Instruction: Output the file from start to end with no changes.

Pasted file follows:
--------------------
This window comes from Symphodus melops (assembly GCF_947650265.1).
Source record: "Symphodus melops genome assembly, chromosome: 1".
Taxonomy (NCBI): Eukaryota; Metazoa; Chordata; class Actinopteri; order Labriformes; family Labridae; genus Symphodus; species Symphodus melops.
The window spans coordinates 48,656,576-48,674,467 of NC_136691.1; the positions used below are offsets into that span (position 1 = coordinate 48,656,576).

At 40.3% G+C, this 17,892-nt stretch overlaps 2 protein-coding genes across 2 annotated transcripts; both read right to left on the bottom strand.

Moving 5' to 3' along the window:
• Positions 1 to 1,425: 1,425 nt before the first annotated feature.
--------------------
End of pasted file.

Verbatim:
This window comes from Symphodus melops (assembly GCF_947650265.1).
Source record: "Symphodus melops genome assembly, chromosome: 1".
Taxonomy (NCBI): Eukaryota; Metazoa; Chordata; class Actinopteri; order Labriformes; family Labridae; genus Symphodus; species Symphodus melops.
The window spans coordinates 48,656,576-48,674,467 of NC_136691.1; the positions used below are offsets into that span (position 1 = coordinate 48,656,576).

At 40.3% G+C, this 17,892-nt stretch overlaps 2 protein-coding genes across 2 annotated transcripts; both read right to left on the bottom strand.

Moving 5' to 3' along the window:
• Positions 1 to 1,425: 1,425 nt before the first annotated feature.